We’ve all heard it from the time we were kids. You wanted the toy or book, and your parents said, “Either save your allowance, or go mow some lawns.” Okay, maybe they didn’t say that, but back in the old days, we were always mowing lawns on the weekends, bagging groceries, pocketing the money and saving for the new toy or treat.
Fast-forward a lot of years and, while we can’t go mowing lawns anymore, there are a lot of easy ways to cut your expenses that won’t hurt. Whether you’re single or have a family, nearly all of these can be useful and help you to make the money last, and even to put more than you thought away in savings.
First and foremost, establish a doable budget. Most experts out there agree with what’s called the “50/30/20” plan. Whatever category we’re in (single, married, family), we all have basically the same type of expenses, and this division works great. The first 50% of your take-home income gets put to absolute necessities—housing, utilities, and food. The next 30% goes to necessary, but flexible and not always a “must-have,” items—clothing, Internet, cable, phone, eating out. See what I mean by flexible? Lastly, the remaining 20% goes to any loans you may have and/or put directly into savings.
Easy, right? No, of course not. But flexibility and reality is key here. Everything depends on your take-home income and your needs. Having a budget doesn’t mean you never get to have an occasional treat or splurge. They are fine, and even encouraged within a good budget. But the keyword here is occasional.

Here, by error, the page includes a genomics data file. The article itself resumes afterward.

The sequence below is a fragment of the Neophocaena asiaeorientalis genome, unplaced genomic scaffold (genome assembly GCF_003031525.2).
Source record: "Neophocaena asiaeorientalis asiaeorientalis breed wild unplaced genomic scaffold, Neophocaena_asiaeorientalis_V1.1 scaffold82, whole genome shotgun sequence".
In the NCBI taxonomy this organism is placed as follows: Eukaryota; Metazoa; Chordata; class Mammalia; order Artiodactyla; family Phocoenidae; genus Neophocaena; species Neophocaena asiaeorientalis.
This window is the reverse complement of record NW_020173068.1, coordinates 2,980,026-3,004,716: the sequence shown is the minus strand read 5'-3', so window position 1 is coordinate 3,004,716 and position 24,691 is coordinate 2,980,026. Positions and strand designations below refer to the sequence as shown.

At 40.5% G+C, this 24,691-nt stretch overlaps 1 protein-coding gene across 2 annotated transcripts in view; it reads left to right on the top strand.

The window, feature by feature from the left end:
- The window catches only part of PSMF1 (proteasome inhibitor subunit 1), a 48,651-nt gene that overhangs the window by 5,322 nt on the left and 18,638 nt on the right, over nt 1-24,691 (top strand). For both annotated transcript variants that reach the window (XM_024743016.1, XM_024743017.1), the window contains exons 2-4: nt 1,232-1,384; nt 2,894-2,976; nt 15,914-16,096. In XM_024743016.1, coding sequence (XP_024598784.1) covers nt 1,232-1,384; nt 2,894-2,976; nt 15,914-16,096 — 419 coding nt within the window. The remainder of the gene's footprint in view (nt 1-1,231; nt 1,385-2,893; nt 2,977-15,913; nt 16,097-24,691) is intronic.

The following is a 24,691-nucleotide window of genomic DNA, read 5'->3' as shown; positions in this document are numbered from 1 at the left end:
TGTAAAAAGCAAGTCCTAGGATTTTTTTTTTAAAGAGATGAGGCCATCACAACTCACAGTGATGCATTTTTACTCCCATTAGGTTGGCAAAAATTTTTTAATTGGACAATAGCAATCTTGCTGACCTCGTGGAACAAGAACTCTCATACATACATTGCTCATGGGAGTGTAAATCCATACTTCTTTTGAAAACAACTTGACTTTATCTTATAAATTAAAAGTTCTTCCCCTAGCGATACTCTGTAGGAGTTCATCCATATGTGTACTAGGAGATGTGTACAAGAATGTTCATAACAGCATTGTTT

A few other things within the budget discussion are neither unheard of nor oh-this-is-new. Coffee. Having coffee out and spending $4, $5, $6 on a single-double-light-frappe-whipped cream-whatever coffee. Add that up times 20 average workdays and you’ve got enough to buy a fancy coffeemaker that you can make those neat coffee concoctions at home, put them into a to-go cup, and even put a fun little label on the cup!
Another big one is eating out. We love it. We all do. But it’s not something we need to do all the time. Unless you have no stove or oven, of course. Eat at home as much as you can. Pack lunches for work—you can get seriously creative with some thought, and take a veritable gourmet feast for lunch that you’ve made at home. One of your treats could be a cooking class for preparing everyday-meals, with local and regional ingredients you’ve found at farmer’s markets. Your partner, family, children can all get involved and make awesome meals and snacks, and be the envy of everyone who looks at what you brought and says “leftovers from xyz-fancy-place?”
We know in our hearts we don’t have to be the icon of fashion heights or eat out constantly. It’s fun, but eats into our funds.
Coupons. They’re not just for your mom’s and grandma’s generation anymore. On Sundays with the newspaper inserts, or what you find inside a supermarket, take the time to go through them and clip them! But don’t just put them away. Use them…and use them often! Every time you go to the market and buy food or even gas. You would be amazed at how much you’ll save using coupons and rebates. Two-for-ones, dollars off, half off—you could do some serious stocking up while ending up savings hundreds of dollars over a month’s time.
We know that it can seem a hassle and time-waster, cutting them out, putting them into groups, scanning at the check-outs. But there are other ways to “do couponing”…check out the Internet for coupon phone apps that will save you a lot of time and effort. Some to check out are Ibotta, SnipSnap, Coupons.com, and Yowza. Check your phone’s app directory for others specific to your area also.